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Review: Ariana Grande’s ‘God Is A Woman’

Of course, this is a woman who’s earned Mariah Carey comparisons since “The Way” dropped in 2013, and Grande serves up the stratospheric vocal runs fans crave in the song’s second half. The instrumental drops out in the final 20 seconds, giving Grande room to riff atop powerful choir vocals. It’s an impressive show of both virtuosity and restraint, one that begs for an extended outro in a live setting. So far, Grande has offered three vastly different versions of herself on her first three Sweetener singles. “No Tears Left to Cry” gave her the chart-busting trap banger she needed, while the Nicki Minaj-assisted “The Light is Coming” hearkened back to the robotic, carnivalesque pop of Gwen Stefani’s Love. Angel. Music. Baby. On “God Is a Woman,” Grande performs with a maturity that her last two singles lacked, taking a fairly simple formula—heroic female pop vocals plus entrancing trap beats—and turning it into a bite-sized masterpiece. The track probably won't put to bed any controversial theological debates, but it sure made a lot of people believe in something tonight.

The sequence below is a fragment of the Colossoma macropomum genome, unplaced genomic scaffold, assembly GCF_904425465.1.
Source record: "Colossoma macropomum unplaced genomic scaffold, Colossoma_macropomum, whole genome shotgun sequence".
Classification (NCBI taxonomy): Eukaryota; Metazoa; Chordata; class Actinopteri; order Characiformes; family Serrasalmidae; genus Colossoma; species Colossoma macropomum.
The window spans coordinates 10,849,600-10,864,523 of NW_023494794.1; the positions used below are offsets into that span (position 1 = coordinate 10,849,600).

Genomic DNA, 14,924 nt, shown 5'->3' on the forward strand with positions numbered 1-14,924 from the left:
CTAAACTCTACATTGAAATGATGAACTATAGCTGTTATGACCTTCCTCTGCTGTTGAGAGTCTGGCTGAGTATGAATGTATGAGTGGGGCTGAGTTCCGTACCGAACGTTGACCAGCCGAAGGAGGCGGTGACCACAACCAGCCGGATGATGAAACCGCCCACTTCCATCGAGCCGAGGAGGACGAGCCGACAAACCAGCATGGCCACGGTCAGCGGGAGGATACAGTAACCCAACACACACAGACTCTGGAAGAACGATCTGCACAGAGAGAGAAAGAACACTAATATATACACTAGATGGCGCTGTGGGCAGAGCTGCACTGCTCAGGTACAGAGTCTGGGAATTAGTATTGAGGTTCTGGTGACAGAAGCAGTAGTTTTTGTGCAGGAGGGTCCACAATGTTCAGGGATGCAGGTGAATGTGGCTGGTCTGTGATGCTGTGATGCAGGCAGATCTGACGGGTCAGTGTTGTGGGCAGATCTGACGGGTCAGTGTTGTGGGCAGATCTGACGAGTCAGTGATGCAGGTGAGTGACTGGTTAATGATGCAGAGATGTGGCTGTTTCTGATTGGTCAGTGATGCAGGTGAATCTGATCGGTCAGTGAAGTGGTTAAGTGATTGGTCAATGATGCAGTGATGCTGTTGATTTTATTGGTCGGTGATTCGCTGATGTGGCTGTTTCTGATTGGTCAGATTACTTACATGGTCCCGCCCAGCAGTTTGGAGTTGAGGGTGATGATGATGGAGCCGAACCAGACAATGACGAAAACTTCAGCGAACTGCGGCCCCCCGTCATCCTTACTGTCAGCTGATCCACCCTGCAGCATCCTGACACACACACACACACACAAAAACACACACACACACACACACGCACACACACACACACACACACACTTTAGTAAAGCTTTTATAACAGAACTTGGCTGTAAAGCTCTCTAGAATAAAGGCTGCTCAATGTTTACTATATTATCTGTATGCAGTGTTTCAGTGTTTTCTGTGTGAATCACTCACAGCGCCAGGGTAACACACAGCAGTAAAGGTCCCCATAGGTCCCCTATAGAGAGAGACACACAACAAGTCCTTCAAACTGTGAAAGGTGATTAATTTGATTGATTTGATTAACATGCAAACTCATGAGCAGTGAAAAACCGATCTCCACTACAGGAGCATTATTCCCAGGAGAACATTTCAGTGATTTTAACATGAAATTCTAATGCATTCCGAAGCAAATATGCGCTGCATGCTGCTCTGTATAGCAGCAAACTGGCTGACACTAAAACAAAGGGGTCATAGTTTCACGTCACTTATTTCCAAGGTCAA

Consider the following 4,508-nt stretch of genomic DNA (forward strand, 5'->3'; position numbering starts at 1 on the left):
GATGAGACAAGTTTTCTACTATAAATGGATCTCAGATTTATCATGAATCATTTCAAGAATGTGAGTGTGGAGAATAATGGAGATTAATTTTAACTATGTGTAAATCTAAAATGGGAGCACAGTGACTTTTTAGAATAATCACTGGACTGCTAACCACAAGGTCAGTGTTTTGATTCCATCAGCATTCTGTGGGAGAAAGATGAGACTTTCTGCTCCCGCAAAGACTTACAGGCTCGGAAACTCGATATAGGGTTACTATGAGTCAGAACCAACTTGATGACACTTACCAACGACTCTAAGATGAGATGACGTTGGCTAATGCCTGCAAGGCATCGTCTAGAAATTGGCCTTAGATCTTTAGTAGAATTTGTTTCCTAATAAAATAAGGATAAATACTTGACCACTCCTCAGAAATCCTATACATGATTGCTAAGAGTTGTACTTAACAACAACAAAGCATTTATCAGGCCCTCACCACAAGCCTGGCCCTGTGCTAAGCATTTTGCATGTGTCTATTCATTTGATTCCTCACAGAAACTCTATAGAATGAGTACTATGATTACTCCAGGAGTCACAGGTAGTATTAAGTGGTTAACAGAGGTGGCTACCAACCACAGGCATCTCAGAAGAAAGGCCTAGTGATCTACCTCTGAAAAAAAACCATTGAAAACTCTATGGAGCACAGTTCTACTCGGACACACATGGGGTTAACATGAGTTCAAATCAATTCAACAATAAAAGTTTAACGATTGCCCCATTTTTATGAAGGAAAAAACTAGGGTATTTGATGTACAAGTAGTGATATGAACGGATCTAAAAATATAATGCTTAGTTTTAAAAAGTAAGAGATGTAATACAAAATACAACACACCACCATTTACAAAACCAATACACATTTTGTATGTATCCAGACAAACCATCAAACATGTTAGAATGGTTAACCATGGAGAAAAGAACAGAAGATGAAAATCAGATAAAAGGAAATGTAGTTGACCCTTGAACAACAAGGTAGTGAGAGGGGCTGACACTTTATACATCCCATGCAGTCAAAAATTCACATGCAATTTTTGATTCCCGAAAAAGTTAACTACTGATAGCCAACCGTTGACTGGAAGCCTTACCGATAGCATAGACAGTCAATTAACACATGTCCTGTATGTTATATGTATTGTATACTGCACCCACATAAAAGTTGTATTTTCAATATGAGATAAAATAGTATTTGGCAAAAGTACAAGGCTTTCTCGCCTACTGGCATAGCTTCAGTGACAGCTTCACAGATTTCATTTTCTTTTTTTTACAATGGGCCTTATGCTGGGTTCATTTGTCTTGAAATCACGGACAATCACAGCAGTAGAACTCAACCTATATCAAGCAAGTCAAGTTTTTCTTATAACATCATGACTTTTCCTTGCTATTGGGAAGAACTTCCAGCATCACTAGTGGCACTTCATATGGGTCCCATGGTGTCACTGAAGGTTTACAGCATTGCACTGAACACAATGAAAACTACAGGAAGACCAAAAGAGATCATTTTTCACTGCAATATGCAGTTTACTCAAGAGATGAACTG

Review: Ariana Grande’s ‘God Is A Woman’

Review: Ariana Grande’s ‘God Is A Woman’

Ariana Grande demands to be taken seriously. This is hardly news to her millions of adoring fans, but for those who were late to the party, she makes it abundantly clear on her new brand new single “God Is a Woman.” The 25-year-old pop star sounds wise beyond her years and performs at the top of her game on the mesmerizing third single off her upcoming album Sweetener, delivering one of the best pop songs of the summer—if not the year—in the process.

Grande proves a master of dynamics on “God Is a Woman,” sprinkling her signature falsetto across the sultry chorus and reining in her vocal acrobatics in the verses. She tries on different flows at her whim, singing slow, seductive come-ons (“I can tell that you know I know how I want it”) and riffing on Migos’ triplet flow in the pre-choruses. The track is full of chilly, hypnotic trap beats, tasteful drops and electronic squawks, atop which Grande harmonizes with herself to suck listeners into the world she’s created for three-and-a-half minutes.

 

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